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<  Yao off the court; Yao's personality  ~  Yao Ming in PSA Against DUI

PostPosted: Fri Sep 13, 2013 11:14 pm
User avatarPosts: 56261Location: Hong Kong/ChinaJoined: Tue Feb 25, 2003 5:13 am
[size=117]
NOT EXACTLY an update about Big Yao as this happened 3 weeks ago on August 25(Sunday).


[color=darkred]I had delayed its posting because I had been waiting to get hold of the short but humorous public service announcement video featuring Yao Ming and Ye Li.

Yao Ming and Ye Li were featured in this public service announcement produced by the Shanghai Municipal Public Security Bureau Traffic Police Corps, Chinese Wine Association and Anheuser-Busch InBev together.

It's called [b]Price of Love


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PostPosted: Fri Sep 13, 2013 11:18 pm
User avatarPosts: 56261Location: Hong Kong/ChinaJoined: Tue Feb 25, 2003 5:13 am

Another news clipping about the subject.


Quote:

http://www.china.org.cn/sports/2013-08/ ... 828294.htm

Short film starring
Yao Ming released


By Hu Xuedan
China.org.cn
August 26, 2013


Retired Chinese professional basketball player Yao Ming now features in a short film, co-starring with his wife Ye Li. The film, focusing on the dangers of drunk driving, was released yesterday in Shanghai.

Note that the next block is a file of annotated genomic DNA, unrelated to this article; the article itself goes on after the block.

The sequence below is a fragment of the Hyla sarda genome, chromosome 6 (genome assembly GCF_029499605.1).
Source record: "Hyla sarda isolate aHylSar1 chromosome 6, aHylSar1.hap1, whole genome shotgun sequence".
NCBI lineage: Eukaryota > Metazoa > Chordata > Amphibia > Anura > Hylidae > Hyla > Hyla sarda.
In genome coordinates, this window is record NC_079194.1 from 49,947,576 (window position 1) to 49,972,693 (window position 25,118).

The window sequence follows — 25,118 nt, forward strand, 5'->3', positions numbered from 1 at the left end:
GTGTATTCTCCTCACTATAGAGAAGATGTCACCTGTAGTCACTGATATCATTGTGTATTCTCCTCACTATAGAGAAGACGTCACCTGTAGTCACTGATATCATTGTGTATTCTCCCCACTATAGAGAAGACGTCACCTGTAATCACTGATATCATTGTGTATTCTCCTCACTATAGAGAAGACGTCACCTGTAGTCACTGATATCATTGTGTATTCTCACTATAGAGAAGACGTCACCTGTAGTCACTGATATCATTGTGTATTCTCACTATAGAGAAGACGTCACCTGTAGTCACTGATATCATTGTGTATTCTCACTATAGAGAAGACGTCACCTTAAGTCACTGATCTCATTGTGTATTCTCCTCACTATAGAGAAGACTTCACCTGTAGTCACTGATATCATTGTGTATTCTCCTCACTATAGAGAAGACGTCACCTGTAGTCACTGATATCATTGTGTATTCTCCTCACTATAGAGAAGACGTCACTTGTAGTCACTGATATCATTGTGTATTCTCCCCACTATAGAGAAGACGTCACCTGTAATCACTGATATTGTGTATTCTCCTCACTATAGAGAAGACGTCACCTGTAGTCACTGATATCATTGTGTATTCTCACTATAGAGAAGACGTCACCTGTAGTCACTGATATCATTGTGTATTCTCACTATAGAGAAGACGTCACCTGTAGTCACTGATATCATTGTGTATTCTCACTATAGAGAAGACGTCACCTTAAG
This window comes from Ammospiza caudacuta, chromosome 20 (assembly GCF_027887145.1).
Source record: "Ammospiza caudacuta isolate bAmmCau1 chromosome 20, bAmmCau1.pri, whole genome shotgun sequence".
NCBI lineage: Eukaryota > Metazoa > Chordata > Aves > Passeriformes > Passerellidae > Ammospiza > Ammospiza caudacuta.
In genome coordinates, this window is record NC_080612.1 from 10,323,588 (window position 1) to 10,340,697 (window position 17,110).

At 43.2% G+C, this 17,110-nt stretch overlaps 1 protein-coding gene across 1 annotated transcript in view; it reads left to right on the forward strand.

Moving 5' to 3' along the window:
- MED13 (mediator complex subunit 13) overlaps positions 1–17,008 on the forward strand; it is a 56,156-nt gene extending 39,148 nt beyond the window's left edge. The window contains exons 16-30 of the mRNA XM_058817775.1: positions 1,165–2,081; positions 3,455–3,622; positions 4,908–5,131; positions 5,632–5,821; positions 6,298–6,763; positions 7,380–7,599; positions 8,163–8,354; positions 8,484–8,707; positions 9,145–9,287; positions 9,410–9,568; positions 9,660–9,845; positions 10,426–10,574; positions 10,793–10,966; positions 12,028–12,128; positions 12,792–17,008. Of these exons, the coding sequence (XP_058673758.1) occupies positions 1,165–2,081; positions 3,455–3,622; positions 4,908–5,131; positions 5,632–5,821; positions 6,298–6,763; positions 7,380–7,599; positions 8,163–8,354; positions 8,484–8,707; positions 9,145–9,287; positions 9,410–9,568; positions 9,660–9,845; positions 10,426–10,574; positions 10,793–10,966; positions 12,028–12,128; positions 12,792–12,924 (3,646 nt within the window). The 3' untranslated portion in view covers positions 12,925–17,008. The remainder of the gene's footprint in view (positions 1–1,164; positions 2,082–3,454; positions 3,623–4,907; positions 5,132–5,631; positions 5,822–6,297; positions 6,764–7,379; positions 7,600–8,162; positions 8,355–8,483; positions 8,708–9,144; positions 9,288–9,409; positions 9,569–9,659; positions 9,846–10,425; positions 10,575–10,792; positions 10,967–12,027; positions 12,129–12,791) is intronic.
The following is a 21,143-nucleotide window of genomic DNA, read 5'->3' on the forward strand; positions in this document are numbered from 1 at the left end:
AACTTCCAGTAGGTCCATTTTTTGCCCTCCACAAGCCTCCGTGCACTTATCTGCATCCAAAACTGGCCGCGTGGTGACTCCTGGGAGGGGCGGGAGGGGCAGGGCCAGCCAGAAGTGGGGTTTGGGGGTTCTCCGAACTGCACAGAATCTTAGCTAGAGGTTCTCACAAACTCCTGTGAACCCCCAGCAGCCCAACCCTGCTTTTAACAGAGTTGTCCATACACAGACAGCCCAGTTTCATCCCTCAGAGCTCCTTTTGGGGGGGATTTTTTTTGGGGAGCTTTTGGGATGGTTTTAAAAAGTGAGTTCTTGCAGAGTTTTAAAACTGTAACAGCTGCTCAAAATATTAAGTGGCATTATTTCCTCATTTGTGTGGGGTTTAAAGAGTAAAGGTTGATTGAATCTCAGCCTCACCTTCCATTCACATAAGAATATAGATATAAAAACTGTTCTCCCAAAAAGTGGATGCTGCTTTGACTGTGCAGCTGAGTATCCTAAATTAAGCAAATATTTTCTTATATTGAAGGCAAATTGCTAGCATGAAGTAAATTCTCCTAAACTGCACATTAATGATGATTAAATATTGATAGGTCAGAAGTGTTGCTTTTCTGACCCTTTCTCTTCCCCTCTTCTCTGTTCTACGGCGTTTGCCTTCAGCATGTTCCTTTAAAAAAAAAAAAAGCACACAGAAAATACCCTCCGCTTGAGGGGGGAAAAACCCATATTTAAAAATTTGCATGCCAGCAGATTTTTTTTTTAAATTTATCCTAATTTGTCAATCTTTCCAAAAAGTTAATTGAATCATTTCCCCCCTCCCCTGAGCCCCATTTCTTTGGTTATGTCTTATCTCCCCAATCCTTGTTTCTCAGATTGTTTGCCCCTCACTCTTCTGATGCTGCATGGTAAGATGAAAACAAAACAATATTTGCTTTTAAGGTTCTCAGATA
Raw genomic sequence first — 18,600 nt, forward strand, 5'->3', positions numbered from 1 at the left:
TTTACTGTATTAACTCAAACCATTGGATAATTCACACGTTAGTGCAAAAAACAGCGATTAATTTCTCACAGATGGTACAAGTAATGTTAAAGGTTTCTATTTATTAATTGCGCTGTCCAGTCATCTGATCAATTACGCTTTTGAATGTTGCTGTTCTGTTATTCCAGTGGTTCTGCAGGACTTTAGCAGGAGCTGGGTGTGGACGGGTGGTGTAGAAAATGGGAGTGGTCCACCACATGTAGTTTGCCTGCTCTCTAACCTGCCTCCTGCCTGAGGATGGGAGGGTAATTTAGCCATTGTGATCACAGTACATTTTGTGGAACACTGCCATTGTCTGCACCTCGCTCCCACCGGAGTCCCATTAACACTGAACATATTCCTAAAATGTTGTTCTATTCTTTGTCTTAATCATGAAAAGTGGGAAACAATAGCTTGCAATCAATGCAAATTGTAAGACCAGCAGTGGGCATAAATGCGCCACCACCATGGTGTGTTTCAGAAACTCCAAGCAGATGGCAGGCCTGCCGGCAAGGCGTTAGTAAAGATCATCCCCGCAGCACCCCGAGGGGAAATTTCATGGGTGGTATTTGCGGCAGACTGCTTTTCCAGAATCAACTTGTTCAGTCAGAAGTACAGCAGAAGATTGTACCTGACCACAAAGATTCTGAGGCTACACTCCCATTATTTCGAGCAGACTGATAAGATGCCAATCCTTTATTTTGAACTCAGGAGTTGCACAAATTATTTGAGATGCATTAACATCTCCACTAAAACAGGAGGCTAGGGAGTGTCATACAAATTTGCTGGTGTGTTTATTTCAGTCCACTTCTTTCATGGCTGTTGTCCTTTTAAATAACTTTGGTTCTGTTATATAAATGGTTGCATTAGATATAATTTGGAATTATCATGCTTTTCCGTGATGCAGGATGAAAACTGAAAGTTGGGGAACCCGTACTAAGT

"I'm not a professional actor. The acting was hard for me, but I enjoyed working with my wife." Yao said.

Calling for safe driving, this public-service short film tells the story of one designated driver, played by Yao Ming, who is forced to make tough choices between drinking and driving, work and family, commitment and responsibility.

When asked about whether he intends to start a movie career, Yao claimed to have no such plans. "I don't think I have any acting talent. Ye and I are just amateurs. But we really enjoyed making this film." Yao said, "The film was shot on Father's day. I want to set an example for our future generations and encourage more people to be aware of safe driving."